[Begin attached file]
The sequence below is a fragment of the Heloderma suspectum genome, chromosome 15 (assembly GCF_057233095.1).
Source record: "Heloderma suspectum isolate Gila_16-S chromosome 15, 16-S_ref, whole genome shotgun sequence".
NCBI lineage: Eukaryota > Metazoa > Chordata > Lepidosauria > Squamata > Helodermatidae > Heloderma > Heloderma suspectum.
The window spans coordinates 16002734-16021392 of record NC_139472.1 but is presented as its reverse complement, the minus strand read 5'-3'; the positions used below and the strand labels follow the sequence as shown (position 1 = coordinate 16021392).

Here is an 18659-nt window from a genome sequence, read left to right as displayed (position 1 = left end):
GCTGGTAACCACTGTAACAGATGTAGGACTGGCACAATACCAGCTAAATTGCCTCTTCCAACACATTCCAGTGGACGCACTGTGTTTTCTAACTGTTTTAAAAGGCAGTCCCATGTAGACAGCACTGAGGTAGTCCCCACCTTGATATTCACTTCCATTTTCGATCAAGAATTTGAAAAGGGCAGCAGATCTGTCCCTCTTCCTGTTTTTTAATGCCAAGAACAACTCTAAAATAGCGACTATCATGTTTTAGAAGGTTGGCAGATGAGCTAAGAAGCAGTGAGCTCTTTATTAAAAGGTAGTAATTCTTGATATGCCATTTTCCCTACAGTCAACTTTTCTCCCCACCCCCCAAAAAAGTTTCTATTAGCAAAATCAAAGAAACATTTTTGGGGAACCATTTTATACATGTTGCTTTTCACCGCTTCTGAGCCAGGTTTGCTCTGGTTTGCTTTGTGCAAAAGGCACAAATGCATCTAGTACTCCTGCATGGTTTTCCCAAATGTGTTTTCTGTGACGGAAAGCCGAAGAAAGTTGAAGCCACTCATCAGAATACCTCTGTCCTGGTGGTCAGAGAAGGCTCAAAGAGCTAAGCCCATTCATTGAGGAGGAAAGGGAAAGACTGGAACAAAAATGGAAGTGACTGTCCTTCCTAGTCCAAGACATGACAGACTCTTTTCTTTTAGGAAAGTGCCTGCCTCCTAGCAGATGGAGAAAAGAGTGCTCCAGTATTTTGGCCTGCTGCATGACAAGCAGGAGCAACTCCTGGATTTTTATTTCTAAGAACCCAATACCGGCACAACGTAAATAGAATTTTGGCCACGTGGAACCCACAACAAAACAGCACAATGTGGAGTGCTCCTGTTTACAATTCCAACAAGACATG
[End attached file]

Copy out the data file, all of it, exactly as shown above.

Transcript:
The sequence below is a fragment of the Heloderma suspectum genome, chromosome 15 (assembly GCF_057233095.1).
Source record: "Heloderma suspectum isolate Gila_16-S chromosome 15, 16-S_ref, whole genome shotgun sequence".
NCBI lineage: Eukaryota > Metazoa > Chordata > Lepidosauria > Squamata > Helodermatidae > Heloderma > Heloderma suspectum.
The window spans coordinates 16002734-16021392 of record NC_139472.1 but is presented as its reverse complement, the minus strand read 5'-3'; the positions used below and the strand labels follow the sequence as shown (position 1 = coordinate 16021392).

Here is an 18659-nt window from a genome sequence, read left to right as displayed (position 1 = left end):
GCTGGTAACCACTGTAACAGATGTAGGACTGGCACAATACCAGCTAAATTGCCTCTTCCAACACATTCCAGTGGACGCACTGTGTTTTCTAACTGTTTTAAAAGGCAGTCCCATGTAGACAGCACTGAGGTAGTCCCCACCTTGATATTCACTTCCATTTTCGATCAAGAATTTGAAAAGGGCAGCAGATCTGTCCCTCTTCCTGTTTTTTAATGCCAAGAACAACTCTAAAATAGCGACTATCATGTTTTAGAAGGTTGGCAGATGAGCTAAGAAGCAGTGAGCTCTTTATTAAAAGGTAGTAATTCTTGATATGCCATTTTCCCTACAGTCAACTTTTCTCCCCACCCCCCAAAAAAGTTTCTATTAGCAAAATCAAAGAAACATTTTTGGGGAACCATTTTATACATGTTGCTTTTCACCGCTTCTGAGCCAGGTTTGCTCTGGTTTGCTTTGTGCAAAAGGCACAAATGCATCTAGTACTCCTGCATGGTTTTCCCAAATGTGTTTTCTGTGACGGAAAGCCGAAGAAAGTTGAAGCCACTCATCAGAATACCTCTGTCCTGGTGGTCAGAGAAGGCTCAAAGAGCTAAGCCCATTCATTGAGGAGGAAAGGGAAAGACTGGAACAAAAATGGAAGTGACTGTCCTTCCTAGTCCAAGACATGACAGACTCTTTTCTTTTAGGAAAGTGCCTGCCTCCTAGCAGATGGAGAAAAGAGTGCTCCAGTATTTTGGCCTGCTGCATGACAAGCAGGAGCAACTCCTGGATTTTTATTTCTAAGAACCCAATACCGGCACAACGTAAATAGAATTTTGGCCACGTGGAACCCACAACAAAACAGCACAATGTGGAGTGCTCCTGTTTACAATTCCAACAAGACATG